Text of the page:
This study examined the impact of drug trafficking on the corruption of police in large cities that have a high incidence of drug trafficking and drug abuse.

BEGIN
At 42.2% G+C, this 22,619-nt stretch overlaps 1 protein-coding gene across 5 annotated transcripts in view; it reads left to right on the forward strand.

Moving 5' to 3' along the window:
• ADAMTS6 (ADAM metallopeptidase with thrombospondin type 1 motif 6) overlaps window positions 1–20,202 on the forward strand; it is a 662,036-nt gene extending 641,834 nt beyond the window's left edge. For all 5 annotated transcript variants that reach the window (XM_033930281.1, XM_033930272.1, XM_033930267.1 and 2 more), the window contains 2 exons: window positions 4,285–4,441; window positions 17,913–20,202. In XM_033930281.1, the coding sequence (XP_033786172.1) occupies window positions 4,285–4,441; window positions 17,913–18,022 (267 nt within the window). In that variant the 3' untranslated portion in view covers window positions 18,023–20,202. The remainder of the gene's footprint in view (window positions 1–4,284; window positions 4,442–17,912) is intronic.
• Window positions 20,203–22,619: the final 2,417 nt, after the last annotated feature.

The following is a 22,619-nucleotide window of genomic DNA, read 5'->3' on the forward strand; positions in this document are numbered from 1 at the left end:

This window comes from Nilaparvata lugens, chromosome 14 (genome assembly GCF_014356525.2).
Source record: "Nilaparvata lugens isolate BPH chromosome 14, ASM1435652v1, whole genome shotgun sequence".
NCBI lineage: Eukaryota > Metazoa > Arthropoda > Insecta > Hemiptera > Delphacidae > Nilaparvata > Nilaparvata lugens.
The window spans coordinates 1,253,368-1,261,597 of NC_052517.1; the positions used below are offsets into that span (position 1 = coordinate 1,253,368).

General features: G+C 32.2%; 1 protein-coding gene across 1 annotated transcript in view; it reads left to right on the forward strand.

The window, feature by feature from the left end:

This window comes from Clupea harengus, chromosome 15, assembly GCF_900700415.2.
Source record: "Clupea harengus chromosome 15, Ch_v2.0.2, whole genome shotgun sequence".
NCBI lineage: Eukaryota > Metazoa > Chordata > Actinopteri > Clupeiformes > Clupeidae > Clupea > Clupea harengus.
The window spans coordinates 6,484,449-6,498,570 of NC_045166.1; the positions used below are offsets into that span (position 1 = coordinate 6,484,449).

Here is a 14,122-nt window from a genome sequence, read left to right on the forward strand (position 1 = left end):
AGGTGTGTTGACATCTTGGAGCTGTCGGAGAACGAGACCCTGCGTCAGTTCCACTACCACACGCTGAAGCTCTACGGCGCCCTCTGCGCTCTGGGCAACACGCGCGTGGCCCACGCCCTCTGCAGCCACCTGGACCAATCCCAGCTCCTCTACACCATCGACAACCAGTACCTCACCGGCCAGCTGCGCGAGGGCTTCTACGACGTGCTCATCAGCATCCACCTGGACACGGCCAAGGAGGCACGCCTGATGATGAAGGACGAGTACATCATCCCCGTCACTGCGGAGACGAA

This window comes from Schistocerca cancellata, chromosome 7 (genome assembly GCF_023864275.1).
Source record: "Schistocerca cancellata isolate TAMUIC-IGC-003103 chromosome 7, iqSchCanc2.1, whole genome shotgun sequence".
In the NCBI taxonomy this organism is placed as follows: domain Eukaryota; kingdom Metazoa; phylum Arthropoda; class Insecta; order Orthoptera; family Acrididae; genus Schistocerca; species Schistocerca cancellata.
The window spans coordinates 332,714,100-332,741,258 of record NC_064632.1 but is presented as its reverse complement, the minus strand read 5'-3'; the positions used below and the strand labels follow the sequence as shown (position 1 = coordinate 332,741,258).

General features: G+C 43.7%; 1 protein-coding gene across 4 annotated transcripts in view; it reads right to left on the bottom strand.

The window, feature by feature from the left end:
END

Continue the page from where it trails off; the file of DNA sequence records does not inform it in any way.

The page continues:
The study did not find any central data sources that would permit a reliable estimate of the extent of police corruption or how much of corruption is drug-related; however, the reports and studies reviewed, as well as interviews with officials and academic experts, provided descriptive information on the nature and extent of known drug-related police corruption in certain large cities, factors associated with known drug-related police corruption, and practices that have been recommended or implemented to prevent or detect drug-related police corruption. Findings show that drug-related police corruption differs in a variety of ways from other types of police corruption. In addition to protecting criminals or ignoring their activities, officers involved in drug-related corruption were more likely to be involved in the commission of a variety of crimes, including stealing drugs and/or money from drug dealers, selling drugs, and lying under oath about illegal searches. Although profit was found to be a motive common to traditional and drug-related police corruption, New York City's Mollen Commission identified power and vigilante justice as two additional motives for drug- related police corruption. The most common pattern of drug- related police corruption involved small groups of officers who protected and assisted each other in criminal activities. Although it was not possible to estimate the overall extent of drug-related police corruption, the academic experts and various officials interviewed, as well as the commission reports, indicated that by and large, most police officers are honest. Many sources consistently reported certain factors to be associated with drug-related police corruption. These include the police culture's code of silence, unquestioned loyalty to other officers, and cynicism about the criminal justice system. Management-related factors associated with drug-related corruption include ineffective headquarters and field supervision, the failure of top police officials to promote integrity, and weaknesses in a department's internal investigative structure and practices. Among recommended prevention practices were making a departmentwide commitment to integrity, changing the police culture, requiring command accountability, raising the age and educational requirements for officers, improving integrity training and accountability measures, and community policing. Detection practices were also recommended. A 58-item bibliography and appended supplementary data and information
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